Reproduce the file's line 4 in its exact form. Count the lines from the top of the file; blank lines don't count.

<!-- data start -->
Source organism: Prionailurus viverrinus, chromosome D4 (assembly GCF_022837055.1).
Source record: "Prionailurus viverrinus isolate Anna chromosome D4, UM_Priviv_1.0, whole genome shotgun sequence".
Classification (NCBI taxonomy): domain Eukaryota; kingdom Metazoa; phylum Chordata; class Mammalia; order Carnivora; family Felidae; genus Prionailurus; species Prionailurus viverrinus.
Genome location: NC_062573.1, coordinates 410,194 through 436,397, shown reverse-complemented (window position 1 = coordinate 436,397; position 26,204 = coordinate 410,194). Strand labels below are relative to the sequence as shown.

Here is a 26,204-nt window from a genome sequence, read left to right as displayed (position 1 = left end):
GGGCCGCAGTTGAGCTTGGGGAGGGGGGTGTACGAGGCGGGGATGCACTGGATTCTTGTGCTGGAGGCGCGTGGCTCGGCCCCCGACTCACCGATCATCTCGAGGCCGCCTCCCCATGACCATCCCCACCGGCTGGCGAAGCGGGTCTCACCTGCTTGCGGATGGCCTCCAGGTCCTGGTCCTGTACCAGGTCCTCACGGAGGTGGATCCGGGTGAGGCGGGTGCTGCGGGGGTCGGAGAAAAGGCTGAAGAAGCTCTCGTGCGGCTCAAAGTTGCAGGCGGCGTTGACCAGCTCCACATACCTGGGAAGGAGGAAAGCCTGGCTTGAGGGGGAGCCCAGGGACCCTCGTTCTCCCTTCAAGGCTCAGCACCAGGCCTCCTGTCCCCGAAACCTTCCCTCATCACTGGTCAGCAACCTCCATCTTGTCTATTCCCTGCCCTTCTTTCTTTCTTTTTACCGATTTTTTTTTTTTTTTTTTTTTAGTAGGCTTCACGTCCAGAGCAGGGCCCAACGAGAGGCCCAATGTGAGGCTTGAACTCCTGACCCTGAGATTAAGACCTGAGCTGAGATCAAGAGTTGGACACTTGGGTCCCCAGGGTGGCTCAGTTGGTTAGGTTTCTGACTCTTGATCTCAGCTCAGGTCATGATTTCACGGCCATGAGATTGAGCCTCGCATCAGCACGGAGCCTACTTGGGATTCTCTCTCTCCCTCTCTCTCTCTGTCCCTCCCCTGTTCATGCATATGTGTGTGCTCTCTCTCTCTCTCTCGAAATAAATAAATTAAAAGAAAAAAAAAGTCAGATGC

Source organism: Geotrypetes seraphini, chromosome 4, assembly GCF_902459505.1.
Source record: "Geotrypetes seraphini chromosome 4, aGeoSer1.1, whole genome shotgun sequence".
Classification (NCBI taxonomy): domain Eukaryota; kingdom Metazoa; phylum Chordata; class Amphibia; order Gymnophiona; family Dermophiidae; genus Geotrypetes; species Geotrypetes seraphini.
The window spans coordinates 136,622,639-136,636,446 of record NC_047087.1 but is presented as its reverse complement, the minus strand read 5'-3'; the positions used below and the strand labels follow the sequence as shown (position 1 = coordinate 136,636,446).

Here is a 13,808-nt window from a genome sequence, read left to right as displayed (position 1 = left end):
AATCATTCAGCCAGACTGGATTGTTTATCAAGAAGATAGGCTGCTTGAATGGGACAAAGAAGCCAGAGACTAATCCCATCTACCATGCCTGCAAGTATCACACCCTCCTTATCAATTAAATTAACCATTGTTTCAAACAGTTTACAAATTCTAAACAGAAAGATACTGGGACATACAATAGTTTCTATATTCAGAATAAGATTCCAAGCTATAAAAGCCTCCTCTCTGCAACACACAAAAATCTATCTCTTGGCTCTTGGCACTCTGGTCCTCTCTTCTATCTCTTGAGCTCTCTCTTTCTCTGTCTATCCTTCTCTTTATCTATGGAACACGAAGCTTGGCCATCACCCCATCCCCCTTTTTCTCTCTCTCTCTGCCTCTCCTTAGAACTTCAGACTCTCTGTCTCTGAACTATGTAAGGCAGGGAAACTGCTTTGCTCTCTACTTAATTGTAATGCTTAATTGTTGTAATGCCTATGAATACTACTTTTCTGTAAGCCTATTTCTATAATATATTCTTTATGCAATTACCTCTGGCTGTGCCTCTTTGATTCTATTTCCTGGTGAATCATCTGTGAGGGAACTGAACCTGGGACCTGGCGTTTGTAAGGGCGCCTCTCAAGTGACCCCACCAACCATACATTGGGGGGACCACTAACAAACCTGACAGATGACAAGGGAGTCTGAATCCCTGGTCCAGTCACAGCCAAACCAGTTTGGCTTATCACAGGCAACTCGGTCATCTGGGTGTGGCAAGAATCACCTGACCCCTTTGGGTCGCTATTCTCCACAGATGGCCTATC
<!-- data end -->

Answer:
Genome location: NC_062573.1, coordinates 410,194 through 436,397, shown reverse-complemented (window position 1 = coordinate 436,397; position 26,204 = coordinate 410,194). Strand labels below are relative to the sequence as shown.